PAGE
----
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Longtime San Antonio locals will know each place on this list by heart, for these are some of San Antonio’s oldest and most beloved restaurants. Perhaps you grew up going with mom and dad or had memorable dates at one of these places, or you went before prom or enjoyed your wedding rehearsal dinner, or celebrated birthdays and anniversaries with loved ones. If you haven’t been back in a while, you’ll be delighted to find that all these long-loved culinary institutions are still in business, opening their arms and kitchen doors to the next generation.

Iconic spots, these eateries are integral to our city’s special collective culinary story and are sure to take you back in time.

1.  Schilo’s Delicatessen claims to be the oldest restaurant in San Antonio. Perhaps. It began as a bar in Beeville in 1914 until, in 1917, Fritz and Laura Schila moved it to San Antonio. However, it wasn’t until 1942 that it came to its current downtown address on East Commerce Street near the River Walk. It surely seems like the oldest restaurant in town, for folks can still order the same German fare Schio’s served 100 years ago. Save room for their famous New York-style cheesecake and classic root beer.

2.  La Fonda on Main – Open since 1932, La Fonda claims to be the oldest Mexican Restaurant in town. (Casa Rio claims that, too). We love it for its enchanting, authentic San Antonio style, set in a historic white hacienda with a cool, shaded patio. Featuring delectable Tex-Mex cuisine, La Fonda first began offering a Mariachi dinner show in 1968.

3.  Paesano’s – The first Paesanos opened on McCullough Avenue in February 1969 after Joe Cosniac came to sell Belgian waffles at the World Expo, HemisFair 1968, where he met another young man named Nick Pacelli. The new friends decided to open an Italian restaurant in a former barbershop, and it quickly became a beloved San Antonio institution famous for its buttery Shrimp Paesano dish. One newspaper columnist wrote, “1,000 people on a Saturday night can’t all be wrong”: The place was always that busy. In the early 1990s, the restaurant moved to Lincoln Heights, and over the years, other locations were added, offering slightly different menus. Consistency is key, and Paesano’s offers that. And no matter what urban myth you’ve heard about how his wife sold Joe’s shrimp paesano recipe after a divorce (poppycock!), no one makes shrimp paesano quite like Paesano’s. This has been our family’s favorite for three generations.

4.  The Broadway 50 50 was opened in 1935 by the Montanio Family as an ice cream parlor and speakeasy. Now known for its fabulous cheeseburgers and Philly cheesesteak, it’s been owned and operated by P.J. Gottsacker and his wife Nicole for more than a decade.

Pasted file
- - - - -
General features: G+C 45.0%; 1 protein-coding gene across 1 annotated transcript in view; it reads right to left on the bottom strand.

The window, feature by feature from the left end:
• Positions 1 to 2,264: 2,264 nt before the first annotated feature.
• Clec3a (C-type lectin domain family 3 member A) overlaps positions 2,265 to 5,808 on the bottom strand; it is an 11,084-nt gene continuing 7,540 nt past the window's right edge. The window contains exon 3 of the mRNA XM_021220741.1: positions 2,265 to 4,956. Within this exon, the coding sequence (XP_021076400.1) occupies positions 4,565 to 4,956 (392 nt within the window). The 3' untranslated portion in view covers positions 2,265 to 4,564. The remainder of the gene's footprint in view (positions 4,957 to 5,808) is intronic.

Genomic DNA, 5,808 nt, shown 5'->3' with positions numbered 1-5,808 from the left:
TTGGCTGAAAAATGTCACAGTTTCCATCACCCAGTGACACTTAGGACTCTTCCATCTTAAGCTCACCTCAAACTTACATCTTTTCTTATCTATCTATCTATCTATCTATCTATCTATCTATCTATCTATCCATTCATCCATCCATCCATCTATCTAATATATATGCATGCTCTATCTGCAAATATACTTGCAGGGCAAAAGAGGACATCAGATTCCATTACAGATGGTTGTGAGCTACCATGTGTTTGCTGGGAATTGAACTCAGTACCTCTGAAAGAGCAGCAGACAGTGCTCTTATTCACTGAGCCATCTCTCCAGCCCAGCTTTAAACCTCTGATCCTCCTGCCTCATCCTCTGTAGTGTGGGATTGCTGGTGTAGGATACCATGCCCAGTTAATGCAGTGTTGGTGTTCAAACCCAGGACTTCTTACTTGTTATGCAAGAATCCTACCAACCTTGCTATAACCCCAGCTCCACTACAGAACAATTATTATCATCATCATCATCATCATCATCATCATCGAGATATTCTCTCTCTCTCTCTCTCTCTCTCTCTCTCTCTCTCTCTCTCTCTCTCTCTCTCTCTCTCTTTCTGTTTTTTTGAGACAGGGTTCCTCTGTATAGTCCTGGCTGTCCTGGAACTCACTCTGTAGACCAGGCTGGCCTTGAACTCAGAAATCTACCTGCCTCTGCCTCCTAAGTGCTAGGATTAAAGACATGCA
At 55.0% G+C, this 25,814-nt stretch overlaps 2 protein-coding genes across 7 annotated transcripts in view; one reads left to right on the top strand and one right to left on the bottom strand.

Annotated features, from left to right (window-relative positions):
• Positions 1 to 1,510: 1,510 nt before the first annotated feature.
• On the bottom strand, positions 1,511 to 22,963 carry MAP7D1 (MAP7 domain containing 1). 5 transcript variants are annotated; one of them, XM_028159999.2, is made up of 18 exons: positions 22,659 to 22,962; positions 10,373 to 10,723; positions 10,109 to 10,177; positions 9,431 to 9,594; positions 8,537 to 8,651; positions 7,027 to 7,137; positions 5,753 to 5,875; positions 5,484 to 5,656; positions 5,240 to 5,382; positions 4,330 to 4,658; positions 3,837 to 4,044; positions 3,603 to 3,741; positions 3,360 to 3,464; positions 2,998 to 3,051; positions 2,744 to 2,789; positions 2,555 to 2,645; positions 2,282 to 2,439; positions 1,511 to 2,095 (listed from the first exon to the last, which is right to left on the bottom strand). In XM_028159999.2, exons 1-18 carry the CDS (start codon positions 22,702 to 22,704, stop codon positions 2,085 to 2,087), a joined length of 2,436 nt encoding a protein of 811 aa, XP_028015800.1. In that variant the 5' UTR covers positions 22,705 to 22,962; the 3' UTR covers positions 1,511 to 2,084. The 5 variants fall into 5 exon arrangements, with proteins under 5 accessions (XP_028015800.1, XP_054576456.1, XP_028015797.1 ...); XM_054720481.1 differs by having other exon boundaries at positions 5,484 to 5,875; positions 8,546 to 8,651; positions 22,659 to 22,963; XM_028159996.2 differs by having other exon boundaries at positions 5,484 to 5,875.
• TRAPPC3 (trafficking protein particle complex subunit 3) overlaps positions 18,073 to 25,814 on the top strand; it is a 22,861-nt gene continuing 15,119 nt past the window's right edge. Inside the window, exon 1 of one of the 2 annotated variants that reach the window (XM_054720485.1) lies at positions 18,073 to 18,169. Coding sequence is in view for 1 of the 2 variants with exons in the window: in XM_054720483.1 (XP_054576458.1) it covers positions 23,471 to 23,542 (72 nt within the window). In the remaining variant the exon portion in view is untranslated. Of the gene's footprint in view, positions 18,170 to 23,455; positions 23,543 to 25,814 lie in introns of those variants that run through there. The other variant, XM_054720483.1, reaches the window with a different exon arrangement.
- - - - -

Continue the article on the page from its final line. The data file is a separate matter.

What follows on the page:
5. Jim’s Coffee House – The 24-hour diner features great hamburgers, the best shoestring onion rings you’ll ever eat, buttermilk pancakes, eggs, and more, just as it has since G. ‘Jim’ Hasslocher and his wife, Veva, opened the first Jim’s in 1963. 

6.  Mi Tierra Café and Bakery (Panadería) has been a San Antonio institution at Market Square since 1941 when Pedro and Cruz Cortez opened a three-table cafe. Now, 82 years later, it’s a world-famous landmark that’s remained in the family. Known for Christmas lights and family altars, strolling musicians, and sizzling enchilada plates, it’s consistently a treat and always feels like a fiesta. In case you haven’t heard, I’m sad to say Mi Tierra is no longer open 24 hours a day, though it does stay open fairly late. Too bad: it was always a place to count on for a middle-of-the-night enchilada fix. Still, it’s a place locals and tourists both adore.

7.  Cappy’s Restaurant is a long-loved Alamo Heights institution, a restaurant, and bar where many locals went for happy hour or on dates and met their spouses there in the 70s and 80s. Casual and consistent, it’s still quite popular. 

8.  Josephine Street, an iconic Texas Roadhouse that stands now in the shadow of Pearl, first opened in the old Fincke’s Meat Market building (circa 1906) in 1979, thanks to owners Pat Molak and Mary Jane Nalley. Molak is a beloved local probably best-known for some of he and Nalley’s other popular properties: Gruene Hall and The Gristmill in the historic hamlet of Gruene adjacent to New Braunfels. Remember the big oak tree in the center of Josephine Street that grows up through a hole in the ceiling? It’s still there. Look for the old neon signs that glow in the windows offering Steaks and Whiskey.

Noteworthy others: Chris Madrid’s Hamburgers, The Guenther House, The Esquire Tavern, Niki’s Tokyo Inn, and The Barn Door—to name but a few.

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